This poem is based upon a writing exercise, taking inspiration from a random poem in a poetry anthology. The first two lines in my poem are the last two lines in Deryn Rees Jones' poem, “What It's Like To Be Alive”.
A watermark held up to the light.
A boat rowed over the edge of the world.
How events can change us irrevocably,
the music of our past chiming every hour
like a grandfather clock, chopping up the silence,
taking us back to when we thought we knew how to live.
Maybe it comes down to those moments
when we are present, when we pay attention to the world:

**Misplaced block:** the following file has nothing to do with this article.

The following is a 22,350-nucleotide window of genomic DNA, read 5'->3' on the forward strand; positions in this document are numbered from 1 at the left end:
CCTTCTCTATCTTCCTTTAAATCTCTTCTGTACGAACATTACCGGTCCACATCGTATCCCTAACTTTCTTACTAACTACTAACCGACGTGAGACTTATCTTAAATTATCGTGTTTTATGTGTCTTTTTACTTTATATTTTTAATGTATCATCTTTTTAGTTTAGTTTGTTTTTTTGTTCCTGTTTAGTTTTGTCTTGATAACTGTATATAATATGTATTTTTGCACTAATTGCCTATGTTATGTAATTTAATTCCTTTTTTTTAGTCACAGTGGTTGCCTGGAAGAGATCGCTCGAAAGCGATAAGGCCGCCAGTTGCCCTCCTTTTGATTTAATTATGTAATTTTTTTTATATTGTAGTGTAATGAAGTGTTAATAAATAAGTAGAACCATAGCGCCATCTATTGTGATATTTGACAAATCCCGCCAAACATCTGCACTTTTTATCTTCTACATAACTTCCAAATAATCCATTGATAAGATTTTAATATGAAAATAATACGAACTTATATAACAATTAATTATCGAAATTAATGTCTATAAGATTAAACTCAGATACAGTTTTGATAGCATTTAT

to the way the light catches the electric blue of the dragonfly,
hovering like an echo, both still and all movement,
the smell of the yellow gorse flowers catching in your throat,
the softness of your hand in mine.
When we are old and have less need to speak,
what will we best remember? The orchestras that shaped us,
or the birdsong hanging amongst the leaves?
And if our memories start to scatter into the wind
like dandelion clocks, what are we left with but our bodies,
holding onto each other in the night, our breath without words,
living our days looking towards the sun.